Now I make hummus myself and don’t buy it at all. No store bought hummus is comparable to homemade hummus. What’s more, I hardly spend any time on it. Here it is. I’m sharing it with you!

HUMMUS RULES:

Texture

The first important thing to know is that the texture of hummus can be anything. In some cultures, boiled chickpeas are lightly pounded in a mortar, leaving large chunks, sometimes even adding whole cooked chickpeas. In others, hummus is like a delicate white cream (I like it that way). Or, it could be anywhere on the texture scale, to your liking. The more tahini in the hummus, the creamier the texture will be. The flavor will also vary from a more tangible chickpea flavor to a more tangible tahini flavor. Try different variations and find your favorite. My favorite texture (in this recipe) is the weight of hummus=weight of tahini.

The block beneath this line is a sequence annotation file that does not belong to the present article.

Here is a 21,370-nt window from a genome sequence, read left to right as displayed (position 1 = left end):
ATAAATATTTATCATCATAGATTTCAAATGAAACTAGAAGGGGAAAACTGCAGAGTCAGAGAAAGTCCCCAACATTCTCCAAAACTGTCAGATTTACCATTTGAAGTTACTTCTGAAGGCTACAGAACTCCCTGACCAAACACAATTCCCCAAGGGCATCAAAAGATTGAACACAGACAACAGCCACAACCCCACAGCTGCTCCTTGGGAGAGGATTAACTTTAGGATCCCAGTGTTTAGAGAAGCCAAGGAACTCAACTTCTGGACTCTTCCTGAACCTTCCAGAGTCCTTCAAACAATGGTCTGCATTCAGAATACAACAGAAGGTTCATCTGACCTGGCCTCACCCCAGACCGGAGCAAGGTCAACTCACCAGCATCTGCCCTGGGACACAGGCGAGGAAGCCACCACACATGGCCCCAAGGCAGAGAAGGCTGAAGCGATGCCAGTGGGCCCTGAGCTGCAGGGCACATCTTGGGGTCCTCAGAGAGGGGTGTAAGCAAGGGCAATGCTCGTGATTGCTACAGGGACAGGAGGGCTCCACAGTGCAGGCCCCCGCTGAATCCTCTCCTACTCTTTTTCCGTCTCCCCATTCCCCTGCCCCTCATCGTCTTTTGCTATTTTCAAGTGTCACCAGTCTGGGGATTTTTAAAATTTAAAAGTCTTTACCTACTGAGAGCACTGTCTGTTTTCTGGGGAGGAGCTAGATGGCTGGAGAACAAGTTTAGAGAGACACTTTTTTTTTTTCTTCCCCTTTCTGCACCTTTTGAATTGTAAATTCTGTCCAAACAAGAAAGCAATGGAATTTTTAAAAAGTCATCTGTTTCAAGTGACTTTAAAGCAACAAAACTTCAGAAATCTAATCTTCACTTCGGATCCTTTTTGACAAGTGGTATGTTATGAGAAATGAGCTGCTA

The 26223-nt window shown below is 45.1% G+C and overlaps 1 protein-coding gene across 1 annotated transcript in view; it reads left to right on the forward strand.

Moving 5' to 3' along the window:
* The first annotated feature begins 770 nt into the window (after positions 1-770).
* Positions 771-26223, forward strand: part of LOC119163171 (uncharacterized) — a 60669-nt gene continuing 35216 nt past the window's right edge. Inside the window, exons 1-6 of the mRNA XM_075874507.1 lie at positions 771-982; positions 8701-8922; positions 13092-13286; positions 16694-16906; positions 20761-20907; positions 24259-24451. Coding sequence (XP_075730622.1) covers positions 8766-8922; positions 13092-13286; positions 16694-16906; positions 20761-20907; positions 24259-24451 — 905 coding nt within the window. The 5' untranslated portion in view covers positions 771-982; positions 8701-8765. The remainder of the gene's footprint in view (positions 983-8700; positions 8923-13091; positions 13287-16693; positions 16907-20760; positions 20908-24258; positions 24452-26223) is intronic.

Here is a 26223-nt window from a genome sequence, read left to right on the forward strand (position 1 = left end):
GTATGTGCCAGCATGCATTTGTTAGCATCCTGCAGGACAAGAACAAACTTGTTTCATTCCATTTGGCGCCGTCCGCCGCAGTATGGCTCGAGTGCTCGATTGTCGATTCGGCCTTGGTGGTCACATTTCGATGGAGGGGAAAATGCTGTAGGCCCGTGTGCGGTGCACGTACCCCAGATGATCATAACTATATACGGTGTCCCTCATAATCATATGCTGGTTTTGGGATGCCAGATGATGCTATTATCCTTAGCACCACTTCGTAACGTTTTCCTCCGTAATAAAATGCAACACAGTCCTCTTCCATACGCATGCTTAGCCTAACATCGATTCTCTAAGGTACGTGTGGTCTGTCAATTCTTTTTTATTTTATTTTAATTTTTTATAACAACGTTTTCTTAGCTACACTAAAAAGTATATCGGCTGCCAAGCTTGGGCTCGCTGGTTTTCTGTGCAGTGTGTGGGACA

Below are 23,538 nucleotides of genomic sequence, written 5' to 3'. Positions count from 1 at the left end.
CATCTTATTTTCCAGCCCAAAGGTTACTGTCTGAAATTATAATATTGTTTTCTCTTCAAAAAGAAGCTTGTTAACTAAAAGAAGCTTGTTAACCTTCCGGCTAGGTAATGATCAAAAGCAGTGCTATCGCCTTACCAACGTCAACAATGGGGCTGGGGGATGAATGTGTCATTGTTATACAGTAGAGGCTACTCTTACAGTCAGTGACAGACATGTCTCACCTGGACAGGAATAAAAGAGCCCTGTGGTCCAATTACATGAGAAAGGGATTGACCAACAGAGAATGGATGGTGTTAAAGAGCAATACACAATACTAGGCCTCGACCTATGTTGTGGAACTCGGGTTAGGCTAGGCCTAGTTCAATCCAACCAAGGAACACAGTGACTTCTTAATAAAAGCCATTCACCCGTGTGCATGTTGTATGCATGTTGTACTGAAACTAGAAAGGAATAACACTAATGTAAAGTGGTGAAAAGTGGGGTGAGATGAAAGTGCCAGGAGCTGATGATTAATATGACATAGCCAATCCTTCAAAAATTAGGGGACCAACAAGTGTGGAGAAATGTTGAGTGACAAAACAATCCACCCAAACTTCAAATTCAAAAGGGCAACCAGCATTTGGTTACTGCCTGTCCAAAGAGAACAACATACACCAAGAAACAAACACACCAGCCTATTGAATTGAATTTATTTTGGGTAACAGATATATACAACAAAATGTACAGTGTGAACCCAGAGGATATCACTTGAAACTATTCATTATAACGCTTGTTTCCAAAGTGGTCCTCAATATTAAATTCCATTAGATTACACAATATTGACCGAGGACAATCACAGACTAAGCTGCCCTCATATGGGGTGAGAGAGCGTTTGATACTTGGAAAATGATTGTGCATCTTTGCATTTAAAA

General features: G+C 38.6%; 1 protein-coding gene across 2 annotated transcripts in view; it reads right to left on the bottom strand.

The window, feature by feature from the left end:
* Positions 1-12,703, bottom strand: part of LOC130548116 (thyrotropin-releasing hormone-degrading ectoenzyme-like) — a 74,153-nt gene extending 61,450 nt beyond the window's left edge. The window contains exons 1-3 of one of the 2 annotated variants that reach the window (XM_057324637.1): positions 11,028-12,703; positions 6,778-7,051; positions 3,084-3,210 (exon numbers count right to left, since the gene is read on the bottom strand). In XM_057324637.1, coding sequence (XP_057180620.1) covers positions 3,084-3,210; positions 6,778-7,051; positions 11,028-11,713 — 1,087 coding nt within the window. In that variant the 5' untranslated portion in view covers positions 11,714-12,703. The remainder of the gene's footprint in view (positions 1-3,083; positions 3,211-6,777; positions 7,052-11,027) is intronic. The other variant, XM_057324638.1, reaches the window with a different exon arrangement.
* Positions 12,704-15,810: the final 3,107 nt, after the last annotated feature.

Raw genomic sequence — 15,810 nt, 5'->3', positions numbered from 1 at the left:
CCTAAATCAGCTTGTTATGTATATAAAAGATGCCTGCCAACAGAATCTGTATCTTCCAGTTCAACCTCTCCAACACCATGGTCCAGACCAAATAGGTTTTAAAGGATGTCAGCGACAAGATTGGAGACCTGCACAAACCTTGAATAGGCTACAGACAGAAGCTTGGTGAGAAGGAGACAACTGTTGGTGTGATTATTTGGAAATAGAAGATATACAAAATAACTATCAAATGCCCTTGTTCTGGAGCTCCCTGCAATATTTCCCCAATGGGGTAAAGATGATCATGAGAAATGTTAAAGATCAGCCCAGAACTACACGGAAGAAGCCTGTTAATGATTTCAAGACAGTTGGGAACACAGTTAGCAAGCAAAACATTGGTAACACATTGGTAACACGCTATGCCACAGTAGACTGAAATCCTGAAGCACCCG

Soaking chickpeas

If chickpeas are soaked correctly, you can avoid bloating and gas. So don’t be lazy, soak according to the recipe, that’s my recommendation!

Boiling Chickpeas

There are two stages or types of boiling chickpeas, the 1st is for a salad and the 2nd one is for hummus. For a salad, hummus is boiled until soft, but it should still retain volume and some elasticity. If you want chickpeas for hummus, you cook them until they are super soft, at which point some of the beans will start to disintegrate. If you take a pea of chickpeas and squeeze it between your fingers, it will crush into mush without resistance. This softness will provide a uniform texture to the hummus.